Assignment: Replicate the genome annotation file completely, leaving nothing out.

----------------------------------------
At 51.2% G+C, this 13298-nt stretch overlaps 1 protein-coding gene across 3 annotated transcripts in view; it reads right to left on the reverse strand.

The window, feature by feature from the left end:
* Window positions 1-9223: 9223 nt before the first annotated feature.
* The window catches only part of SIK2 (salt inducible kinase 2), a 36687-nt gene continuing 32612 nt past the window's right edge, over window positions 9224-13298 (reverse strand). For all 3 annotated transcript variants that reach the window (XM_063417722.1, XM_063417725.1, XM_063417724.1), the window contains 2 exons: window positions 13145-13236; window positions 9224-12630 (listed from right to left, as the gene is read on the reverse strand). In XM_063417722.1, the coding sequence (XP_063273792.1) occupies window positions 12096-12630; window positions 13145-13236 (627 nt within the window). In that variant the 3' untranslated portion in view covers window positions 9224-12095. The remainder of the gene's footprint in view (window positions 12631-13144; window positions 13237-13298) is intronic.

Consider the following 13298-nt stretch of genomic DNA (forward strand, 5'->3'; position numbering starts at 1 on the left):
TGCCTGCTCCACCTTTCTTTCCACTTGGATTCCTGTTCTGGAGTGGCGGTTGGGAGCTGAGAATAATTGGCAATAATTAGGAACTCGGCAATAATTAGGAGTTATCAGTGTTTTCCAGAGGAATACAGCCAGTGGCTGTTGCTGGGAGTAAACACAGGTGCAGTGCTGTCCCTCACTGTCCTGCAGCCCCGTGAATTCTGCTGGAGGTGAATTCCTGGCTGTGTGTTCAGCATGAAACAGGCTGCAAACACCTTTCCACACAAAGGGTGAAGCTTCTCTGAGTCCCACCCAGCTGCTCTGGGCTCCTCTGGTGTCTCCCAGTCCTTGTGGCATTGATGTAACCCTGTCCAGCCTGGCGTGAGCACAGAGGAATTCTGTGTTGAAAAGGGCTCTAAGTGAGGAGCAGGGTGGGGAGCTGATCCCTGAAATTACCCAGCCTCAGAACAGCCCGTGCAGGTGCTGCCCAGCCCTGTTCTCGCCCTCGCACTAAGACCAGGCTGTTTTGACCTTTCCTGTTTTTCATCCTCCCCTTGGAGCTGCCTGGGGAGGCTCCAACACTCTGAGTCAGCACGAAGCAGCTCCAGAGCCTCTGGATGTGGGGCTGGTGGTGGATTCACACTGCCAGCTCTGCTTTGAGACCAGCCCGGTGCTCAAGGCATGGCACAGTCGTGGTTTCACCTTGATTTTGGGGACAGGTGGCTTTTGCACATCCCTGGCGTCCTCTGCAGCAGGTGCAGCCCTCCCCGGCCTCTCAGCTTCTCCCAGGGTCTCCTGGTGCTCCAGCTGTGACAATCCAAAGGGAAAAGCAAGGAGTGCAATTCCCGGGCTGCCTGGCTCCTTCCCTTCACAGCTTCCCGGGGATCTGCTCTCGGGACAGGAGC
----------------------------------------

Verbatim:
At 51.2% G+C, this 13298-nt stretch overlaps 1 protein-coding gene across 3 annotated transcripts in view; it reads right to left on the reverse strand.

The window, feature by feature from the left end:
* Window positions 1-9223: 9223 nt before the first annotated feature.
* The window catches only part of SIK2 (salt inducible kinase 2), a 36687-nt gene continuing 32612 nt past the window's right edge, over window positions 9224-13298 (reverse strand). For all 3 annotated transcript variants that reach the window (XM_063417722.1, XM_063417725.1, XM_063417724.1), the window contains 2 exons: window positions 13145-13236; window positions 9224-12630 (listed from right to left, as the gene is read on the reverse strand). In XM_063417722.1, the coding sequence (XP_063273792.1) occupies window positions 12096-12630; window positions 13145-13236 (627 nt within the window). In that variant the 3' untranslated portion in view covers window positions 9224-12095. The remainder of the gene's footprint in view (window positions 12631-13144; window positions 13237-13298) is intronic.

Consider the following 13298-nt stretch of genomic DNA (forward strand, 5'->3'; position numbering starts at 1 on the left):
TGCCTGCTCCACCTTTCTTTCCACTTGGATTCCTGTTCTGGAGTGGCGGTTGGGAGCTGAGAATAATTGGCAATAATTAGGAACTCGGCAATAATTAGGAGTTATCAGTGTTTTCCAGAGGAATACAGCCAGTGGCTGTTGCTGGGAGTAAACACAGGTGCAGTGCTGTCCCTCACTGTCCTGCAGCCCCGTGAATTCTGCTGGAGGTGAATTCCTGGCTGTGTGTTCAGCATGAAACAGGCTGCAAACACCTTTCCACACAAAGGGTGAAGCTTCTCTGAGTCCCACCCAGCTGCTCTGGGCTCCTCTGGTGTCTCCCAGTCCTTGTGGCATTGATGTAACCCTGTCCAGCCTGGCGTGAGCACAGAGGAATTCTGTGTTGAAAAGGGCTCTAAGTGAGGAGCAGGGTGGGGAGCTGATCCCTGAAATTACCCAGCCTCAGAACAGCCCGTGCAGGTGCTGCCCAGCCCTGTTCTCGCCCTCGCACTAAGACCAGGCTGTTTTGACCTTTCCTGTTTTTCATCCTCCCCTTGGAGCTGCCTGGGGAGGCTCCAACACTCTGAGTCAGCACGAAGCAGCTCCAGAGCCTCTGGATGTGGGGCTGGTGGTGGATTCACACTGCCAGCTCTGCTTTGAGACCAGCCCGGTGCTCAAGGCATGGCACAGTCGTGGTTTCACCTTGATTTTGGGGACAGGTGGCTTTTGCACATCCCTGGCGTCCTCTGCAGCAGGTGCAGCCCTCCCCGGCCTCTCAGCTTCTCCCAGGGTCTCCTGGTGCTCCAGCTGTGACAATCCAAAGGGAAAAGCAAGGAGTGCAATTCCCGGGCTGCCTGGCTCCTTCCCTTCACAGCTTCCCGGGGATCTGCTCTCGGGACAGGAGC